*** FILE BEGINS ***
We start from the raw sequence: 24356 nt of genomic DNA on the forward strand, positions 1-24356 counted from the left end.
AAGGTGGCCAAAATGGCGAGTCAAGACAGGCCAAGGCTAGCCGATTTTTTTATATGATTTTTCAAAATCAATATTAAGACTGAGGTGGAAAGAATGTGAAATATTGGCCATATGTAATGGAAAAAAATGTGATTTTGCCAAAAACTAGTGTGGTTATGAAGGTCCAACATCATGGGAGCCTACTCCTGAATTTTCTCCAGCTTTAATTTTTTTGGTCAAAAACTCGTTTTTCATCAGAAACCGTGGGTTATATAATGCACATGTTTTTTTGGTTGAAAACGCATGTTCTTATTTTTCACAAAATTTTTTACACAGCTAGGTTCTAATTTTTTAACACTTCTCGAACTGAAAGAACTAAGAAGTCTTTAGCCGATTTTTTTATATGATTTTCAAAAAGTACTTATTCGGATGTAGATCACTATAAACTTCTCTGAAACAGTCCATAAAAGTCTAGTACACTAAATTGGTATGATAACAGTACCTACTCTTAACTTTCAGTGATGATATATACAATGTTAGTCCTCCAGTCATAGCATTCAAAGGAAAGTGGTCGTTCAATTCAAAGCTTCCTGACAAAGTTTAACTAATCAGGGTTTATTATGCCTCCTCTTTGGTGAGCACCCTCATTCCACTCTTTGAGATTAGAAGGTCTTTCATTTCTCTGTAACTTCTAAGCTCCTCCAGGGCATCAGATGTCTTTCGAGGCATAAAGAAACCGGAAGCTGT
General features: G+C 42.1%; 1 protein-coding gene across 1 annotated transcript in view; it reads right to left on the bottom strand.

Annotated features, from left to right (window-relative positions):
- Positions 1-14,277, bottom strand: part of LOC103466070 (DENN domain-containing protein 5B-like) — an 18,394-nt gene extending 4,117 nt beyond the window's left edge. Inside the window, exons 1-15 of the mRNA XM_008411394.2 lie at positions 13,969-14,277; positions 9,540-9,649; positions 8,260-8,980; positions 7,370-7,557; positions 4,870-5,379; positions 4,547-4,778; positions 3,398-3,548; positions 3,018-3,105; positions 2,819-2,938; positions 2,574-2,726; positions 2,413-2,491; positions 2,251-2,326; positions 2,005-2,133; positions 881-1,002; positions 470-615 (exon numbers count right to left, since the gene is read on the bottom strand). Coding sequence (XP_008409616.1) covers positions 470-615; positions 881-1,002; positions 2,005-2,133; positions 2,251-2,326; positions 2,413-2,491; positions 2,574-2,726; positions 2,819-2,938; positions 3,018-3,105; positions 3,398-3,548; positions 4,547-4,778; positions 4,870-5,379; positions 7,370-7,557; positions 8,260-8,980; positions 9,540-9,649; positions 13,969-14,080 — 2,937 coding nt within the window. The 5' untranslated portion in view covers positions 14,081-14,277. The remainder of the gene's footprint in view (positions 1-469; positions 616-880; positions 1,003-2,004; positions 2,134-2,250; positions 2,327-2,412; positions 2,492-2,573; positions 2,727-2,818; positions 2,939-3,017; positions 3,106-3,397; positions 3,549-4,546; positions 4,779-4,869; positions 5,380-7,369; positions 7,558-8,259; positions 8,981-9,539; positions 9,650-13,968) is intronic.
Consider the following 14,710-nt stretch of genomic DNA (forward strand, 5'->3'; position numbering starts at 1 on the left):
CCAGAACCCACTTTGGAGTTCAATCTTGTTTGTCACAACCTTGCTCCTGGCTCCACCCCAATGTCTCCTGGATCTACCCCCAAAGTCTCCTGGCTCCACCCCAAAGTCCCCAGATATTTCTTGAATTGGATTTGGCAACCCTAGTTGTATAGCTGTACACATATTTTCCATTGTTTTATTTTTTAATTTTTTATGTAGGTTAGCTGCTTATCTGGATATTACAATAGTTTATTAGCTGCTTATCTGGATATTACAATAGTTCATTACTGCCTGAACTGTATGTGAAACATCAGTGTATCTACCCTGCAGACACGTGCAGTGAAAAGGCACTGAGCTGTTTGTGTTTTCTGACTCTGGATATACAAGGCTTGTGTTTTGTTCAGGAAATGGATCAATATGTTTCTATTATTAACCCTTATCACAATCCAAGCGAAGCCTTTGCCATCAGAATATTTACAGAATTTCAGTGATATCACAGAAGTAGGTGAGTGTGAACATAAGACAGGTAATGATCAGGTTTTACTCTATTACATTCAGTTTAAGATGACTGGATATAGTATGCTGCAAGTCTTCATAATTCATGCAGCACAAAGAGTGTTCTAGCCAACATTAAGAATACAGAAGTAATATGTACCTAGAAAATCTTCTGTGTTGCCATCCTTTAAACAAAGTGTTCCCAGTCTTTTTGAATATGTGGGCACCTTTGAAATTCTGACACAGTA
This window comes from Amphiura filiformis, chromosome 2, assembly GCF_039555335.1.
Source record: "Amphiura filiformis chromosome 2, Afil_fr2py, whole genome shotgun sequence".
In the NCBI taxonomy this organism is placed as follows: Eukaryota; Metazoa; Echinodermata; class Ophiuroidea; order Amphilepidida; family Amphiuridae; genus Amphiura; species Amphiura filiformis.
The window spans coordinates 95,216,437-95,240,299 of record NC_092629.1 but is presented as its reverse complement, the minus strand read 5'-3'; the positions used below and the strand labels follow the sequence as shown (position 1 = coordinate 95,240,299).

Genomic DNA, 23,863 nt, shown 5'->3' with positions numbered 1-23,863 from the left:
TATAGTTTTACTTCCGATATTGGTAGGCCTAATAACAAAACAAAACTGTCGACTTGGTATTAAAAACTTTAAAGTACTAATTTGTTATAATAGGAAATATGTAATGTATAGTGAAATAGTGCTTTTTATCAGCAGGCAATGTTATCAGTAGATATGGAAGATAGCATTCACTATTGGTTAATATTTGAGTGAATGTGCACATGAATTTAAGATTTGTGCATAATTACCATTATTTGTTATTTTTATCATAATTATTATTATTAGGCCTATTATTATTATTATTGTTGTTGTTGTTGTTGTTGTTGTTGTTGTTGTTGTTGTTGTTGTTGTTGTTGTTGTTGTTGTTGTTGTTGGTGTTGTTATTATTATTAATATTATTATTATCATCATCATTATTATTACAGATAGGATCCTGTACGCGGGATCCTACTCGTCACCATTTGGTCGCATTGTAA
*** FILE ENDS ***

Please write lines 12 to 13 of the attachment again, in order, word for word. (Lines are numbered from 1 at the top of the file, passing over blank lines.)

Genomic DNA, 23,863 nt, shown 5'->3' with positions numbered 1-23,863 from the left:
TATAGTTTTACTTCCGATATTGGTAGGCCTAATAACAAAACAAAACTGTCGACTTGGTATTAAAAACTTTAAAGTACTAATTTGTTATAATAGGAAATATGTAATGTATAGTGAAATAGTGCTTTTTATCAGCAGGCAATGTTATCAGTAGATATGGAAGATAGCATTCACTATTGGTTAATATTTGAGTGAATGTGCACATGAATTTAAGATTTGTGCATAATTACCATTATTTGTTATTTTTATCATAATTATTATTATTAGGCCTATTATTATTATTATTGTTGTTGTTGTTGTTGTTGTTGTTGTTGTTGTTGTTGTTGTTGTTGTTGTTGTTGTTGTTGTTGTTGTTGGTGTTGTTATTATTATTAATATTATTATTATCATCATCATTATTATTACAGATAGGATCCTGTACGCGGGATCCTACTCGTCACCATTTGGTCGCATTGTAA